Show rules to add for that site, but using our own url, say my_secret_access_link:

./dw-gen my_secret_access_link

Now we can go to

To show the rules for that site, but this time with a random link, but only make the cookie valid for a day:

./dw-gen '' 86400

And to specify a subdirectory, use:

./dw-gen '' '' /wiki

To get Rules for Nginx:

./dw-gen '' '' '' nginx

And for a site in a subdirectory and a timeout:

./dw-gen my_secret_link 3600 /wiki nginx

Yes, it’s a simple script, with simple arguments. I worried about it being compatible on other’s systems. Eventually I may write a javascript here to generate the rules on this page instead. To see some more help run:

./dw-gen -h

After you generate the rules, you can copy and paste the rules into your .htaccess/http.conf (Apache) or your site’s Nginx config file as needed.

Here is the script:


# Script to show .htaccess rules to create and require a cookie to access login page on a Dokuwiki site
# Copyright Matt Bagley under the GPL 2.

# show help if requested
if [ -z "$1" ] || [ "$1" == "-h" ] || [ "$1" == "--help" ] ; then 
  cat <<EOF

Script to show .htaccess rules to create and require 
cookie to access login page on a Dokuwiki site

Note: only use the actual domain name.
- If your site is, just put
- If your site is, use

You can also specify your own url (url only, not domain) 
as the second argument. (Use '' as the second argument if you
want a random url, but also want to specify a access cookie timeout)

You can also specify how long the access cookie is good for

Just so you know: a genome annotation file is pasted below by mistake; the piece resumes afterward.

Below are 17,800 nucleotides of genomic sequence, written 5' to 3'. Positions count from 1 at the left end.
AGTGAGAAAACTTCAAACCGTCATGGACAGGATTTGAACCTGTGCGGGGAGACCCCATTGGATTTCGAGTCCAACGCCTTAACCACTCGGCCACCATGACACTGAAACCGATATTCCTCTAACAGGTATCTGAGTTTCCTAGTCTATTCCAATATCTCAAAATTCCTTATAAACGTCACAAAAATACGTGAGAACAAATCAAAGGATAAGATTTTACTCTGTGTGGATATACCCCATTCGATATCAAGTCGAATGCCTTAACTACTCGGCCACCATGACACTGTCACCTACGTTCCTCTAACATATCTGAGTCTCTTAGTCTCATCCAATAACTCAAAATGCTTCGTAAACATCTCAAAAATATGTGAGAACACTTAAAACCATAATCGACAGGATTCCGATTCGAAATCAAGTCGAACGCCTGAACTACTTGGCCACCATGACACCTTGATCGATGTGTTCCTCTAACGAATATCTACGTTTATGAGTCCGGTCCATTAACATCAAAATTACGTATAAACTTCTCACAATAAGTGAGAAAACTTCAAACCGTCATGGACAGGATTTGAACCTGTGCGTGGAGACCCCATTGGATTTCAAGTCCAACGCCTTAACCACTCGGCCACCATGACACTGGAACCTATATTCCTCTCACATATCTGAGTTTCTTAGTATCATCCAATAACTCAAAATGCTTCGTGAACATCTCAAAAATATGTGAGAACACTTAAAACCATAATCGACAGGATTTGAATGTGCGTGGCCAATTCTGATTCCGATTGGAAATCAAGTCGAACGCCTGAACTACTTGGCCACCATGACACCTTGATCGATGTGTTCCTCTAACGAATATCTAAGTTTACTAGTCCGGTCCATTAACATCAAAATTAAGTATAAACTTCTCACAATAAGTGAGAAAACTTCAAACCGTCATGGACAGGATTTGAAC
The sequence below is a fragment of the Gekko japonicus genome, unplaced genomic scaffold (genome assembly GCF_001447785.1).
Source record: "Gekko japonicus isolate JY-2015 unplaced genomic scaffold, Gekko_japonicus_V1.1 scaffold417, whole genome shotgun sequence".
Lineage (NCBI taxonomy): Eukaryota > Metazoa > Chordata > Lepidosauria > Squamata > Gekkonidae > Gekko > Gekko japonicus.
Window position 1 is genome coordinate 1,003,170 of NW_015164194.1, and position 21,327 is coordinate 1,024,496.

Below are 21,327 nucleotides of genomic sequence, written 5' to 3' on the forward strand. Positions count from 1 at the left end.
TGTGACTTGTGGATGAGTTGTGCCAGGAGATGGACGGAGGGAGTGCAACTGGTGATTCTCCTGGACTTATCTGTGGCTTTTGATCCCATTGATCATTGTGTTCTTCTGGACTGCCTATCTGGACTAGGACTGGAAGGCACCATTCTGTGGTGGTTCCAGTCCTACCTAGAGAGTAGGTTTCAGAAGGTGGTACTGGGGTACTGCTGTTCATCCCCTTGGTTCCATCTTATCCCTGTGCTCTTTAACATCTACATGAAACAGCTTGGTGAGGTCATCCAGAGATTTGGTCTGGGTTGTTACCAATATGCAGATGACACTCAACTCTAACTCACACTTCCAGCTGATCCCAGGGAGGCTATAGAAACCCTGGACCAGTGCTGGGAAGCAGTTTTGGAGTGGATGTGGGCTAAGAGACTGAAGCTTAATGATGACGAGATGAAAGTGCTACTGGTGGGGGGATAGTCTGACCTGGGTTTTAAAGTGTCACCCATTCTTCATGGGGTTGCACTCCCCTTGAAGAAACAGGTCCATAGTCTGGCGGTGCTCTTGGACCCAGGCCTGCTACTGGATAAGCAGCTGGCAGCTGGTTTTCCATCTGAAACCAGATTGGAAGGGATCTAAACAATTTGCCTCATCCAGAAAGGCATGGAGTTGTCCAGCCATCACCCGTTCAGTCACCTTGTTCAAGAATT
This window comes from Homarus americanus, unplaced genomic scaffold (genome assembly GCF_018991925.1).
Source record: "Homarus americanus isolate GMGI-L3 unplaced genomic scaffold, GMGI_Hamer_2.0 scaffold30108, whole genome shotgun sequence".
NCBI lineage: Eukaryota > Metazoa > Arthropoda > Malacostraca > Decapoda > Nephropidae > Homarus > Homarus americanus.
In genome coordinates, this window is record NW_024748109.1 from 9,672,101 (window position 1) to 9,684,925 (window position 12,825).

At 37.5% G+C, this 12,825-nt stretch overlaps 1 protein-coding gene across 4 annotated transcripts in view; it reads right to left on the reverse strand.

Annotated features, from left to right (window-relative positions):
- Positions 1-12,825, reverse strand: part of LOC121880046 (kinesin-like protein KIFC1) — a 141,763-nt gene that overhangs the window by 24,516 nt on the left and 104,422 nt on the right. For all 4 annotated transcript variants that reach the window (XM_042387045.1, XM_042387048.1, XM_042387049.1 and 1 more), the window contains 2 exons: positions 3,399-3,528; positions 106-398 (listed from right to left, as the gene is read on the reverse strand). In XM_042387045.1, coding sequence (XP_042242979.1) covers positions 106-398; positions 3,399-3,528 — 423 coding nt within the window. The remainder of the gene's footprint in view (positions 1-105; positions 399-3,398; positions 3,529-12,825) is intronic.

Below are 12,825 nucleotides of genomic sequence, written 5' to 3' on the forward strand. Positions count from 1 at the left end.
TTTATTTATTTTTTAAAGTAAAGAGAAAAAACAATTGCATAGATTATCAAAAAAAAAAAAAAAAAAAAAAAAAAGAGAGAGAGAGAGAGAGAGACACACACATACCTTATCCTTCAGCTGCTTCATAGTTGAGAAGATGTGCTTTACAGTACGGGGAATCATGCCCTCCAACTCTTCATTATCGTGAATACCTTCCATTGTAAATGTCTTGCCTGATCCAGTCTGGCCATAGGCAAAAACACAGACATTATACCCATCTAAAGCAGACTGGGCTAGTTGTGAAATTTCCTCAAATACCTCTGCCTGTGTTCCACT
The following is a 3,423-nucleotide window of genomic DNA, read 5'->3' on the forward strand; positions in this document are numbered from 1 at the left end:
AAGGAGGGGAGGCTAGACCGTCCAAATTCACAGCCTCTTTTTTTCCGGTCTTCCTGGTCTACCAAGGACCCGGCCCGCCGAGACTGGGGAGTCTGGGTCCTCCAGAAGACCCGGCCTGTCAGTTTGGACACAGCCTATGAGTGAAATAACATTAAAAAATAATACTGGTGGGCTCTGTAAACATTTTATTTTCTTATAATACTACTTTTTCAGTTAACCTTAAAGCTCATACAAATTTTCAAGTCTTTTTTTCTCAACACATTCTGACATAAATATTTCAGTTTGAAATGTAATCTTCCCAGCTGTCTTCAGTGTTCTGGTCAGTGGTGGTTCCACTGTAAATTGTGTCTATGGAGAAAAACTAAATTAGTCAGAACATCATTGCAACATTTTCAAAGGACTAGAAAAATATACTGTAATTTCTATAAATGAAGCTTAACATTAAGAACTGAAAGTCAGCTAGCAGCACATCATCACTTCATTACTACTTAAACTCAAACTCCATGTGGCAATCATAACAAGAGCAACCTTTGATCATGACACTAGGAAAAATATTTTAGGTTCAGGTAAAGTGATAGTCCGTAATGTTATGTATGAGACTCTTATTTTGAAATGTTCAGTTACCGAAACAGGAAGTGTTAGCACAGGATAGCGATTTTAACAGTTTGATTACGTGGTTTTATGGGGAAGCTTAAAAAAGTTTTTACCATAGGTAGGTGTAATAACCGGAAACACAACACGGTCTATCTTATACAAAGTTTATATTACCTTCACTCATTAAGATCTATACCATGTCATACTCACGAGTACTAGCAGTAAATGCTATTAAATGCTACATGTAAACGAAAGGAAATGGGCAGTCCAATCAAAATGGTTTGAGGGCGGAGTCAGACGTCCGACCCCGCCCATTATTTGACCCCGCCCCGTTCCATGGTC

as the third argument. By default it's two weeks ( 1209600 ).

To set a subdirectory, specify that as the fourth argument.
Rules are for Apache. For Nginx, specify 'nginx' as fifth argument.

Usage: $0 <> [ your own url ] [ timeout in seconds ] [ directory ]


# get the site's url.

# function to get random strings
function __random_string() {
  # default 
  [[ -n "$1" ]] && length=$1
  # first method
  rand_string="$(tr -dc A-Za-z0-9_ < /dev/urandom | head -c $length | xargs)"
  # second method
  if [[ -z "$rand_string" || ${#rand_string} -lt $length ]] ; then
    rand_string="$(cat /dev/urandom | base64 -w 0 | head -c$length | sed 's/[\/\+\s \n\r]/_/g')"
  # if we did not get one, let the user know
  if [[ -z "$rand_string" || ${#rand_string} -lt $length ]] ; then
    echo "I was not able to get a random string. Exiting."
    exit 1


[ -z "$url" ] && url="get_access_code_$cookie_url_path_code"
if [ -n "$dir" ] ; then
  dir="$(echo $dir | sed 's/^\///g')"

if [ -z "$nginx" ] ; then

# copy and paste the following in your site\'s main .htaccess file:

### Section to create and require a cookie to access login page of dokuwiki ###

# Require cookie to access login page
<IfModule mod_rewrite.c>
RewriteEngine On
RewriteCond %{QUERY_STRING} ^(.*)?do=login(.*)$ [OR]
RewriteCond %{QUERY_STRING} ^(.*)?do=register(.*)\$
RewriteCond %{HTTP_COOKIE} !^.*access_login_$cookie_name_code=code_$cookie_body_code.*\$ [NC]
RewriteRule ^(.*)\$ - [F,L]

# Get cookie here:
RewriteRule ^$url\$ - [co=access_login_$cookie_name_code=code_$cookie_body_code:.$site:$timeout:/$dir]

# Your secret url is $site/$url

### End Section to create and require a cookie to access login page of dokuwiki ###


#Nginx section

# copy and paste the following into your site's nginx config file:

### Section to create and require a cookie to access login page of dokuwiki ###
### Note that this is BETA and may have issues ###

location ~* (^/$url/) {
     add_header Set-Cookie "co=access_login_$cookie_name_code=code_$cookie_body_code:.$site:$timeout:/$dir";

location /$dir {
  if ($query_string ~ "^(.*)?do=login(.*)$"){
    return 403; 
  if ($query_string ~ "^(.*)?do=register(.*)$"){
    return 403; 

# Your secret url is $site/$url

### End Section to create and require a cookie to access login page of dokuwiki ###